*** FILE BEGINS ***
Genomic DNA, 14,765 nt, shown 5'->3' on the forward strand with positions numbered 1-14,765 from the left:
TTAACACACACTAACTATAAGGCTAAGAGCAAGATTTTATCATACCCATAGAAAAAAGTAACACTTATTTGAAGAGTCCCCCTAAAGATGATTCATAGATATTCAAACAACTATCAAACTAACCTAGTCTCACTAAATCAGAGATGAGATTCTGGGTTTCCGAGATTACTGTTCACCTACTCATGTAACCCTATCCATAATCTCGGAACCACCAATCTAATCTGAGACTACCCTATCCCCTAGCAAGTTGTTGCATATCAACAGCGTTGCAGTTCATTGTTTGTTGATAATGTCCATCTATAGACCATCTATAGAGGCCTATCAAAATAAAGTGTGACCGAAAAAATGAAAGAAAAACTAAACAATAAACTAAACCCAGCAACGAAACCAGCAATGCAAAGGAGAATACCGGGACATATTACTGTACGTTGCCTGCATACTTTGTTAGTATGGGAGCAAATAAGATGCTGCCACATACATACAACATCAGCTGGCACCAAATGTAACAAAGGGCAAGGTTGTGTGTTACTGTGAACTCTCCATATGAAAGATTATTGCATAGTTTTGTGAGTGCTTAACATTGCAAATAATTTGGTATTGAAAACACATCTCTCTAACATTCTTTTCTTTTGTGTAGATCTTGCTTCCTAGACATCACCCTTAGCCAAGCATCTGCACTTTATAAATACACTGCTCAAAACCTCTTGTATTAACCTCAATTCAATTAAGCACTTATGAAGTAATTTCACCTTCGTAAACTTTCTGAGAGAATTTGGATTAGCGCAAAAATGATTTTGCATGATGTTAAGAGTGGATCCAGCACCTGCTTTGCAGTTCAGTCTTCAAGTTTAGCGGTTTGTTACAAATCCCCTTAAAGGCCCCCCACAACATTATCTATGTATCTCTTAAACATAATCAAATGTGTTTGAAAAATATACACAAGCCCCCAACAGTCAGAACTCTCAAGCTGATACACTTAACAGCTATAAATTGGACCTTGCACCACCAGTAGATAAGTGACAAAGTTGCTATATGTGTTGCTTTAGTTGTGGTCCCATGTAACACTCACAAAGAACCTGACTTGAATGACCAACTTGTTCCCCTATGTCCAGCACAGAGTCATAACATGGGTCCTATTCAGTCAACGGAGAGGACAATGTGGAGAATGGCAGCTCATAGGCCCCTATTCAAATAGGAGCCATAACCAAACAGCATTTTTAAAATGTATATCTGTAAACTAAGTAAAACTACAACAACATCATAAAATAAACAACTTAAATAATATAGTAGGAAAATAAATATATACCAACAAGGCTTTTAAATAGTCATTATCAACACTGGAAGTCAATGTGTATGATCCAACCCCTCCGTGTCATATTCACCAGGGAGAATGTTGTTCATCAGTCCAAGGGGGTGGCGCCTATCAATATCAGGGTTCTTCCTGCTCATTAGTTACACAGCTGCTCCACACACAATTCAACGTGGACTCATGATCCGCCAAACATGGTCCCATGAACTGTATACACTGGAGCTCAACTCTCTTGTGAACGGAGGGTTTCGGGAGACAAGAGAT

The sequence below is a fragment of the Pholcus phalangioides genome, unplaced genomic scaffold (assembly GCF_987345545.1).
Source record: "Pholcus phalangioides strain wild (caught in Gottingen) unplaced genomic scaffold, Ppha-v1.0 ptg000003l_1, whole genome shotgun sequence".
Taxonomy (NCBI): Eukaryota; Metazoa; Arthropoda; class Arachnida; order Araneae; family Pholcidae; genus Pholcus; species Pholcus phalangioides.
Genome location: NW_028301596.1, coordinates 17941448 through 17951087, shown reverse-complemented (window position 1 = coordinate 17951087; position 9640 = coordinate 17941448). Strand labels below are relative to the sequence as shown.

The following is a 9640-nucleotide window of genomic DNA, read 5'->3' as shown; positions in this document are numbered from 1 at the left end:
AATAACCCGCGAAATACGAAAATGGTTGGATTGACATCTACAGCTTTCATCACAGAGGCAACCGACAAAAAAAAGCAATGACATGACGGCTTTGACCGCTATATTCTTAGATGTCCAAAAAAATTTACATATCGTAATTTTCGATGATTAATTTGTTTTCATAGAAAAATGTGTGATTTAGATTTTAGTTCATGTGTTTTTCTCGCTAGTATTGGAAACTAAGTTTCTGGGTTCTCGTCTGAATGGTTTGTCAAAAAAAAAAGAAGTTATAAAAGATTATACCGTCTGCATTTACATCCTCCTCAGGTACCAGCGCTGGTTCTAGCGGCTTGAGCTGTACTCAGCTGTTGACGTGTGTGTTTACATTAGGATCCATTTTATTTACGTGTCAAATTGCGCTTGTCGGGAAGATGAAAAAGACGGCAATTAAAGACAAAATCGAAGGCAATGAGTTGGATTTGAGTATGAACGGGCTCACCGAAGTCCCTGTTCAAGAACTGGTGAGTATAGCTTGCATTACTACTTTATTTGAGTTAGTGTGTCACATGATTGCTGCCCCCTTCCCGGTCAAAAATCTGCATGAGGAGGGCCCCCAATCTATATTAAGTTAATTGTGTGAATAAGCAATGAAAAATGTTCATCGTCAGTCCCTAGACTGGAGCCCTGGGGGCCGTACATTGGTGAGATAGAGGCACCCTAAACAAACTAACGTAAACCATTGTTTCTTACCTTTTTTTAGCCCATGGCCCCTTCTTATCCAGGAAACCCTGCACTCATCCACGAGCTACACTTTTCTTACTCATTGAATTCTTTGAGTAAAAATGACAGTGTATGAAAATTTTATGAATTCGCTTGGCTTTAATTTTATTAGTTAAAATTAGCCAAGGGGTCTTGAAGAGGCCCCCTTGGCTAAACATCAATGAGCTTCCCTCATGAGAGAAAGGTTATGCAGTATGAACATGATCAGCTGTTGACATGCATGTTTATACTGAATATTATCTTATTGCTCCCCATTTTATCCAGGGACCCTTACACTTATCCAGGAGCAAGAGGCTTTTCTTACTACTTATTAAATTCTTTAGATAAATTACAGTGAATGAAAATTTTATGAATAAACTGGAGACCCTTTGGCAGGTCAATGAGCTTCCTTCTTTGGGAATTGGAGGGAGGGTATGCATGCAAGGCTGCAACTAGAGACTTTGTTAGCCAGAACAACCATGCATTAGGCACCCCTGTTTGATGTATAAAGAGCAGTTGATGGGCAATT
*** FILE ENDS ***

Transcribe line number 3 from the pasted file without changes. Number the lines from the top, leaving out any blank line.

The sequence below is a fragment of the Pholcus phalangioides genome, unplaced genomic scaffold (assembly GCF_987345545.1).